E pluribus unum - and English
The issue of immigration has risen to the top of the national agenda as the United States has witnessed an unprecedented flood of immigrants in recent years. This explosion has created pressure on the Congress to enact comprehensive reform of our immigration laws. Yet while the national attention is focused on the need to regain control of our borders, the challenge to effectively integrate the vast number of immigrants already in the US to the mainstream of American society must be met.
Mastery of English is indispensable to the integration of America's newcomers into our English-speaking society; proficiency in English is essential to educational, professional, and social opportunities for all Americans.
While few would deny that English is the bridge to full participation in America, official policies, such as those which recognize other languages as the accepted language of the ballot box and as a legitimate medium of instruction, may actually impede the learning of English. These government programs - multilingual ballots and bilingual education - foster continued dependence on native languages, thus serving as linguistic barriers which also impede the process of assimilation.
Our nation's naturalization laws, for example, require competency in English as a condition of US citizenship. However, federal law since 1975 has required that limited-English-proficient (LEP) individuals who vote, and thus who exercise the highest privilege of US citizenship, be provided with ballots in their native language.
Certainly there are difficulties in providing adequate instruction to those of limited English proficiency, and special programs may be needed; the education of those with limited English ability is a challenge which must take into account a variety of unique linguistic, educational, and social factors.
However, despite the diversity of LEP students throughout America, for almost a decade we have highlighted bilingual education as the method for increasing LEP students' proficiency in English. This situation is largely the result of federal regulations developed in 1975 which basically require school districts to provide instructions for LEP students in their native language as a condition of eligibility for federal funds, affecting over 400 school districts in the US. However, although bilingual education has been the teaching strategy utilized to the virtual exclusion of alternative instructional approaches, little conclusive evidence has been produced which supports the effectiveness of and exclusive reliance on bilingual education.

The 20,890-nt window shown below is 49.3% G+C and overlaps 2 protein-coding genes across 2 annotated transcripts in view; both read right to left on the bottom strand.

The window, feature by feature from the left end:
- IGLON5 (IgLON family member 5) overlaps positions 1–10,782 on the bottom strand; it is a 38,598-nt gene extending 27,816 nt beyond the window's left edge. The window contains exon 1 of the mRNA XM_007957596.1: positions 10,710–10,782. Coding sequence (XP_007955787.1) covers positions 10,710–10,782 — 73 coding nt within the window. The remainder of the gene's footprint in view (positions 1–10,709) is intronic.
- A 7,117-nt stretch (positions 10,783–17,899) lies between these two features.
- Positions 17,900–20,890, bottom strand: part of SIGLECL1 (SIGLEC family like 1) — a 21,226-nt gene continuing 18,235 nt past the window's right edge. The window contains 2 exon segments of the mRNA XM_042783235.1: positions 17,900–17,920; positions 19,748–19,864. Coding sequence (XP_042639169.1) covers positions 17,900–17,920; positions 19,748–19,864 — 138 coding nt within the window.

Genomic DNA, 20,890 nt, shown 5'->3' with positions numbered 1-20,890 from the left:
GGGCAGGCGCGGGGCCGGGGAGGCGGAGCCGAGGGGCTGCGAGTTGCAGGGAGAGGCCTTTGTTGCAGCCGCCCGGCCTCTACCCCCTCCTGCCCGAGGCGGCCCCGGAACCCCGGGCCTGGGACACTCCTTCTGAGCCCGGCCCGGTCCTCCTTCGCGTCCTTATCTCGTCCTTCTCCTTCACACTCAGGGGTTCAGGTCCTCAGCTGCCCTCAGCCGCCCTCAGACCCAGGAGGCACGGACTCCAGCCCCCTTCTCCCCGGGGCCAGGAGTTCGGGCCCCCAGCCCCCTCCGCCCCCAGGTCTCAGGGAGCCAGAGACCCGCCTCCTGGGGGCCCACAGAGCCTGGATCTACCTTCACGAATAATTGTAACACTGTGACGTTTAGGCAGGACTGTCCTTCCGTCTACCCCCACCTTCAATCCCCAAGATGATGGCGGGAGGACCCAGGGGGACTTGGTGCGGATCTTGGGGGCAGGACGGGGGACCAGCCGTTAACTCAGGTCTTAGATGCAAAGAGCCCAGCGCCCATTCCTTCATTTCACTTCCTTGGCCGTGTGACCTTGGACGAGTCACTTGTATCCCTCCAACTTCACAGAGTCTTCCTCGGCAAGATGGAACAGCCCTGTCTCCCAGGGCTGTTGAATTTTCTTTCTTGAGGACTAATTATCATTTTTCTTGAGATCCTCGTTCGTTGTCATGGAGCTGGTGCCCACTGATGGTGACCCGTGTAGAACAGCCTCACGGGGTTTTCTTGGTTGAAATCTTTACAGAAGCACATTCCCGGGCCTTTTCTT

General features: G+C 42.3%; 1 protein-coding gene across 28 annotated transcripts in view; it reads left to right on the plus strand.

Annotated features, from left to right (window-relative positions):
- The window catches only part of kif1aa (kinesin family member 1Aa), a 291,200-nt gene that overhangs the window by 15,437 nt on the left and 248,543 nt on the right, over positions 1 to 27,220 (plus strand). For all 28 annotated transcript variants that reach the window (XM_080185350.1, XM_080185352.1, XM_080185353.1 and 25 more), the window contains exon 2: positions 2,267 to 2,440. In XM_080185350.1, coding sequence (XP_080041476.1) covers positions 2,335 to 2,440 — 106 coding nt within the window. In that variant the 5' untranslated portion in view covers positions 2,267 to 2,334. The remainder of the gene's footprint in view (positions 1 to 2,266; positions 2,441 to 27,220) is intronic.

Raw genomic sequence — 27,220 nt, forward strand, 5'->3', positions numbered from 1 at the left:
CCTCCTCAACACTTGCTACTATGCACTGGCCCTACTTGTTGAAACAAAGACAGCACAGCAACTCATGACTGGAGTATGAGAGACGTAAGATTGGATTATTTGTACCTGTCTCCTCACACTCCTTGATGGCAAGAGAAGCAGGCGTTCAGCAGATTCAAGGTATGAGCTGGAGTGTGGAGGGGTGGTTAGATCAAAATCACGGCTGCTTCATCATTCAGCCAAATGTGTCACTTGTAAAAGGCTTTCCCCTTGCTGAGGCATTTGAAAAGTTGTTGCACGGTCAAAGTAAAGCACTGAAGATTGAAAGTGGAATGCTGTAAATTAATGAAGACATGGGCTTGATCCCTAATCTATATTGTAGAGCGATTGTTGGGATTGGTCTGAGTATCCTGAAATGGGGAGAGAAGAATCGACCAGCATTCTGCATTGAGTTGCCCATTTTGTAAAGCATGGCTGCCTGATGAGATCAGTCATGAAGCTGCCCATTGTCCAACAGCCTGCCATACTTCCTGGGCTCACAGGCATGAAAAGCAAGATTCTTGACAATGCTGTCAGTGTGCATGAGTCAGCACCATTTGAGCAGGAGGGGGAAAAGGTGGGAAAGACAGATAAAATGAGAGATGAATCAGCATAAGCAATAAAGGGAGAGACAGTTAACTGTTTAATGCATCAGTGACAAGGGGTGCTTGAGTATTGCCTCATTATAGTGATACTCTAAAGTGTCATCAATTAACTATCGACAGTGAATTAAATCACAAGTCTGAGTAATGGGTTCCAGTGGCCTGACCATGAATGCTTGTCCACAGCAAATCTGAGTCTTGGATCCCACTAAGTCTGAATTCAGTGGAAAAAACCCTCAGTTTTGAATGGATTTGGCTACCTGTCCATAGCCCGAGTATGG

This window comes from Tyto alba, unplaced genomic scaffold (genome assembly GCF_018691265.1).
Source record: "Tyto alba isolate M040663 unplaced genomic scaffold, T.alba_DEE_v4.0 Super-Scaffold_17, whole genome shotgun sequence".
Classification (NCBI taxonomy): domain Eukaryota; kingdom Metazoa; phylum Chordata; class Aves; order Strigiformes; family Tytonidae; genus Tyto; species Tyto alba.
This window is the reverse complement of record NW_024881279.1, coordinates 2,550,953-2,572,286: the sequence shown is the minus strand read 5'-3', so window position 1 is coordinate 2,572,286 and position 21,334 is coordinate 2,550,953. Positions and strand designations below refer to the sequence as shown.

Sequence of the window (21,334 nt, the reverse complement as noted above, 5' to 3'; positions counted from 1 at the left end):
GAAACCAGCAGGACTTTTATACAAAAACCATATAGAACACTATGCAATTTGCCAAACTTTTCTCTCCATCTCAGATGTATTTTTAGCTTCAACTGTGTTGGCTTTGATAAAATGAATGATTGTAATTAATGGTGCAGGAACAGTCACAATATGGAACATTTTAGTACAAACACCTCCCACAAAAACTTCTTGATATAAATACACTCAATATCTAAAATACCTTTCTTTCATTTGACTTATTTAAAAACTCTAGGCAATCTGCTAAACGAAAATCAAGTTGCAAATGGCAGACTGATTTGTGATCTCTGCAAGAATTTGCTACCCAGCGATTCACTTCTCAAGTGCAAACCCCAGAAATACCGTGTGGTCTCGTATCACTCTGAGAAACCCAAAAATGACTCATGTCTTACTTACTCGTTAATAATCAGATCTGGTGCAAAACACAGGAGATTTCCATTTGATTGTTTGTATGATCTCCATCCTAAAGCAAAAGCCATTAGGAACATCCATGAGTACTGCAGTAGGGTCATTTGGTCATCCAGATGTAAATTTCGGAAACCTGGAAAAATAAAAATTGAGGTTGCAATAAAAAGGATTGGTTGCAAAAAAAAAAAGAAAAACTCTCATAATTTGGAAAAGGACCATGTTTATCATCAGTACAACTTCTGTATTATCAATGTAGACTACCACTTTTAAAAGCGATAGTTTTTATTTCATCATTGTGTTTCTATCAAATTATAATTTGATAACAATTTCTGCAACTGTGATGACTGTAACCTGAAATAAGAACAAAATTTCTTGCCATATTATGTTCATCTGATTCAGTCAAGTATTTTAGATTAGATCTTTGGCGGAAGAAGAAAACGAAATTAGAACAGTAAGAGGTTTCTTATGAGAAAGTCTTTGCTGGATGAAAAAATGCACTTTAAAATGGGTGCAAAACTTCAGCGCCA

Not only does it make little sense to continue expending scarce federal dollars on this one unproven method, but I have serious reservations about the federal government prescribing to school districts a specific approach to remedy the problem of educating America's LEP students. Clearly, local school districts are in a stronger position than the federal government to identify and meet the unique needs of students.
Because of my concern with the trend toward the quasiofficial recognition of languages other than English in America and with the growing number of government-sponsored programs that may in fact be impeding the learning of English, I have introduced a constitutional amendment which would designate English as the official language of the US. This amendment, commonly known as the English Language Amendment, would eliminate the use of multilingual election materials. Also, while it would not eliminate the use of bilingual education, it would place emphasis on its use as a transitional instructional method and would encourage the use of a broader range of instructional approaches to assist LEP students in becoming proficient in English. Moreover, and perhaps most important , the amendment makes it clear to immigrant parents and children that mastery of the English language is indispensable for becoming a full member of American society.
The ELA should by no means be construed as a betrayal of the diverse cultures that make up our great Nation. America has been immeasurably enriched by the ethnic, religious, and cultural diversity of our society, and thus it is vital that this varied cultural tradition be preserved. I would submit, though, that our common language has been a powerful factor in forging strength and unity from such diversity and that its primacy must be preserved as well. The ELA is an important step in reaffirming the unifying role English has played in our complex and diverse country and reemphasizing that proficiency in English is essential to full participation in American society.